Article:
Our writing exercise Reasons To Be Cheerful is inspired by the lyrics of Ian Drury and The Blockhead's song Reasons To Be Cheerful, Part 3.

It also fits with the gratitude practice which is gaining in popularity and impact. This suggests writing three things you're grateful for each night before sleep. (Link below)

Reasons To Be Cheerful: Part 1

Write down as many reasons to be cheerful you can think of. Let your pen flow, be specific. Here are some:

  •     an open fire
  •     crocuses - purple and orange
  •     the big blue moon last week
  •     pets - a small tortoise shell cat,  a black rescue cat, two Newfoundland dogs
  •     turmeric tea   

Part 2 
Pick one and write about it for 10 - 15 mins. Write why it makes you cheerful, describe it in as much detail as you can using all your senses. Get in touch with the feelings it inspires as you write. Write about the feeling.  

Part 3
Share your reasons to be cheerful with some one else.

Here are Ian Drury's Reasons To Be Cheerful

And a link to: The Science Behind Gratitude 

This blogpost first appeared on The WordTherapy Centre blog.
The WordTherapy Centre is run by Diane Medhurst and Christine Hollywood

Monday, 8 January 2018

Making Opportunities for Laughing

"Ducks in Ponchos" - see story below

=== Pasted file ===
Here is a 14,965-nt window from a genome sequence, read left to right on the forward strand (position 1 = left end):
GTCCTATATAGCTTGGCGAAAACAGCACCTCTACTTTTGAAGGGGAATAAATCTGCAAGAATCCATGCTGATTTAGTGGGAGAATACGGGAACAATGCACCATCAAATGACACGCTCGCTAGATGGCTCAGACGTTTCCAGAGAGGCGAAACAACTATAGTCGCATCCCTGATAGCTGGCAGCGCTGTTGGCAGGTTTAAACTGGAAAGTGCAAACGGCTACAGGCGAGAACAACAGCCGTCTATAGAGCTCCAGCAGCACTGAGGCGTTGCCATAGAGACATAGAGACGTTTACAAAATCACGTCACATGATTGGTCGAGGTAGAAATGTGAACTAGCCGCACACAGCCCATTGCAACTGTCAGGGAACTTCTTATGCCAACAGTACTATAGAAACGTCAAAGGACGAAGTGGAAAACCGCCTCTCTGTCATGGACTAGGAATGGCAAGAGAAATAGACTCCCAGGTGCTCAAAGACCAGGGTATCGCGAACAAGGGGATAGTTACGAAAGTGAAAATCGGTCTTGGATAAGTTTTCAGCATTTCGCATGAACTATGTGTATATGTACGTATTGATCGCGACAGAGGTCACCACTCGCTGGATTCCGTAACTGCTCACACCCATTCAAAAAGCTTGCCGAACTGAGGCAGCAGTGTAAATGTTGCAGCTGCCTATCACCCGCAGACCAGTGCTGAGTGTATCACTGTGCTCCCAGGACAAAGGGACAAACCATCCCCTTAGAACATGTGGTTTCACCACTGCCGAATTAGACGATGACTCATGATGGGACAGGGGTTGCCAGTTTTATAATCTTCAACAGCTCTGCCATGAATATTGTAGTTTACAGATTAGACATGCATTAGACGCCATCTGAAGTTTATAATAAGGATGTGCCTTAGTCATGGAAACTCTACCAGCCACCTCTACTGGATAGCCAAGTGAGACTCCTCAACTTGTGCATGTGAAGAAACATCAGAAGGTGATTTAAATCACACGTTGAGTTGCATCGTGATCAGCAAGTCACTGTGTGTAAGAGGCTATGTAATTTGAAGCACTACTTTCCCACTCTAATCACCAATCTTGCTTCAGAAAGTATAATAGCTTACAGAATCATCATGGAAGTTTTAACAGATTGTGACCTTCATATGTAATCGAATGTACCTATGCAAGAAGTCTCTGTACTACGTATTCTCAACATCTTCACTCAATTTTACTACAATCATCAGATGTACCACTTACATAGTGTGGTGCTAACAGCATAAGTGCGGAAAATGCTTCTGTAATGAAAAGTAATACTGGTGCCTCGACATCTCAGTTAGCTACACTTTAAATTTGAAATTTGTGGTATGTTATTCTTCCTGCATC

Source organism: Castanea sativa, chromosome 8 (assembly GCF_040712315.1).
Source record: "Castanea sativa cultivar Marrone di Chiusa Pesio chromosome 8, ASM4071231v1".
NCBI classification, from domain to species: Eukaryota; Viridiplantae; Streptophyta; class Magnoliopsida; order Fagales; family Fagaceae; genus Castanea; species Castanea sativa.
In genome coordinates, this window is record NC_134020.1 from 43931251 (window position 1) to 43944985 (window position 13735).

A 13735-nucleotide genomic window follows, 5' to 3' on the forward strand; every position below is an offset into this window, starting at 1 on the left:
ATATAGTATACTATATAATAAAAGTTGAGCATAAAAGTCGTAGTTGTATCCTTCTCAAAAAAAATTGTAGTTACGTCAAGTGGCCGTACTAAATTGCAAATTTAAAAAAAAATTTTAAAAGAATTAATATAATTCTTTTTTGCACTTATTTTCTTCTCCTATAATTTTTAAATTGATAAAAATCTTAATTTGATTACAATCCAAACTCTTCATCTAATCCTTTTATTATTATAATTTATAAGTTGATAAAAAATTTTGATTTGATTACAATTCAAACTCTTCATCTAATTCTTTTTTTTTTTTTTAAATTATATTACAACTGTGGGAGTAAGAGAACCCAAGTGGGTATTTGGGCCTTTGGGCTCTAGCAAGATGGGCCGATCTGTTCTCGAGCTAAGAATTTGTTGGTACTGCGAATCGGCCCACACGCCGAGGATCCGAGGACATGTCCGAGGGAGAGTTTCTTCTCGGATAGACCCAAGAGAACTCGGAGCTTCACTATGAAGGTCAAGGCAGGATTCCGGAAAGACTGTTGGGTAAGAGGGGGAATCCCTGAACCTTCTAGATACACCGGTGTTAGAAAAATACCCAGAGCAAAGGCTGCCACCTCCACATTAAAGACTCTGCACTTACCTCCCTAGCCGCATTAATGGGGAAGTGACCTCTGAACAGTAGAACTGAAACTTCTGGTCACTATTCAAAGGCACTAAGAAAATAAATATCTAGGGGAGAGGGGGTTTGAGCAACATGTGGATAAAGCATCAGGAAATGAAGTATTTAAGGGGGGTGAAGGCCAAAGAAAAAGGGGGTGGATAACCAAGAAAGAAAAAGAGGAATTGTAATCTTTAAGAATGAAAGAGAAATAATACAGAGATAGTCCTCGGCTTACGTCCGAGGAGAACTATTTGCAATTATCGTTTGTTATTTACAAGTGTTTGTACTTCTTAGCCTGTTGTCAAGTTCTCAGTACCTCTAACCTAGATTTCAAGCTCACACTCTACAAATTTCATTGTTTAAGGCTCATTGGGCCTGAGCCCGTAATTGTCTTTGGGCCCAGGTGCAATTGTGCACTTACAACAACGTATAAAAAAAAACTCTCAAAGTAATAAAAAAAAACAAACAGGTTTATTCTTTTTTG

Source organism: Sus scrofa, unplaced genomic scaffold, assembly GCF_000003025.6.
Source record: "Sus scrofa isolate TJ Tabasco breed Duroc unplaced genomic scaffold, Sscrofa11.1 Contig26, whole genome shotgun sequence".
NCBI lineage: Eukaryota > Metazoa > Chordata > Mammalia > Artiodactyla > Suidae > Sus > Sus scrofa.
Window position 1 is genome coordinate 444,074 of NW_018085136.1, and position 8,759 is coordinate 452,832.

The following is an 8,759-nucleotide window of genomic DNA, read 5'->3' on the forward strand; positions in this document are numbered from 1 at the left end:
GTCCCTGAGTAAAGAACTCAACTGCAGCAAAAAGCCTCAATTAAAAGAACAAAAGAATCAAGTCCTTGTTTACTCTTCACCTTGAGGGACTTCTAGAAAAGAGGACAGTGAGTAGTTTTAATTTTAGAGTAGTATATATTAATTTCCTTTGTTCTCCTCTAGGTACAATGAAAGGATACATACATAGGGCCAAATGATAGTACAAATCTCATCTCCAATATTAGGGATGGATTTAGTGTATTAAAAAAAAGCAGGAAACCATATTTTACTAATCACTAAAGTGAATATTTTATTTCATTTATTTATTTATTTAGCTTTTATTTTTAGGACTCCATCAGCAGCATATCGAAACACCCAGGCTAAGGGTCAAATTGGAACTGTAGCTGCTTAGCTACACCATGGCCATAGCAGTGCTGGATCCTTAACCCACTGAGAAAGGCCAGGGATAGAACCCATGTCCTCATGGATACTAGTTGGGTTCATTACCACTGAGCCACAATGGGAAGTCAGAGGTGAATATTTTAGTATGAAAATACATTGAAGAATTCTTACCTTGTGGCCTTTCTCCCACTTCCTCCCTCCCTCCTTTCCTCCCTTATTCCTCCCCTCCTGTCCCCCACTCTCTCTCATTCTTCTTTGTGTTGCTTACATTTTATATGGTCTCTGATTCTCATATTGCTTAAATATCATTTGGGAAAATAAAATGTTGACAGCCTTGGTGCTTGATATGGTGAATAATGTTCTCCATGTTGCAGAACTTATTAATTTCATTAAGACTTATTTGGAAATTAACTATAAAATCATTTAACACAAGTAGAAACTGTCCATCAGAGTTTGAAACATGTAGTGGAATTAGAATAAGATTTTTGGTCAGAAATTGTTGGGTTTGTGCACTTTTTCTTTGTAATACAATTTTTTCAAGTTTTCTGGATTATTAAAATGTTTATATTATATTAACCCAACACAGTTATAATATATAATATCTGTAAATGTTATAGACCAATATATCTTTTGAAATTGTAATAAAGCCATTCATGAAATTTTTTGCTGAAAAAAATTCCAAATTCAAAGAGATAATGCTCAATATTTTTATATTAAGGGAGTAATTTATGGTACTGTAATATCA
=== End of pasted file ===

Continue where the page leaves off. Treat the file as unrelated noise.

When I was studying how to facilitate writing groups and group dynamics,  I remember one of the tutors saying it was good to bring laughter into a group.

I've always enjoyed laughing. At the time with little experience of running groups I thought it might be necessary to manufacture these opportunities or even pretend. This is definitely an aspect especially in groups where laughter may not come easily to participants. And it's the basis of Laughter Therapy where, put simply, you pretend it's funny until it really is.

But it's also about being open to the opportunity for laughter, seeing the lightness in things, encouraging laughter that's within to find an outlet in the group.

I began to practice this in the groups I led in schools, holding space for students to write creatively and expressively over 6 - 12 weeks. In today's school system this is a rare and valuable opportunity, giving time for connection and storying in a safely held environment.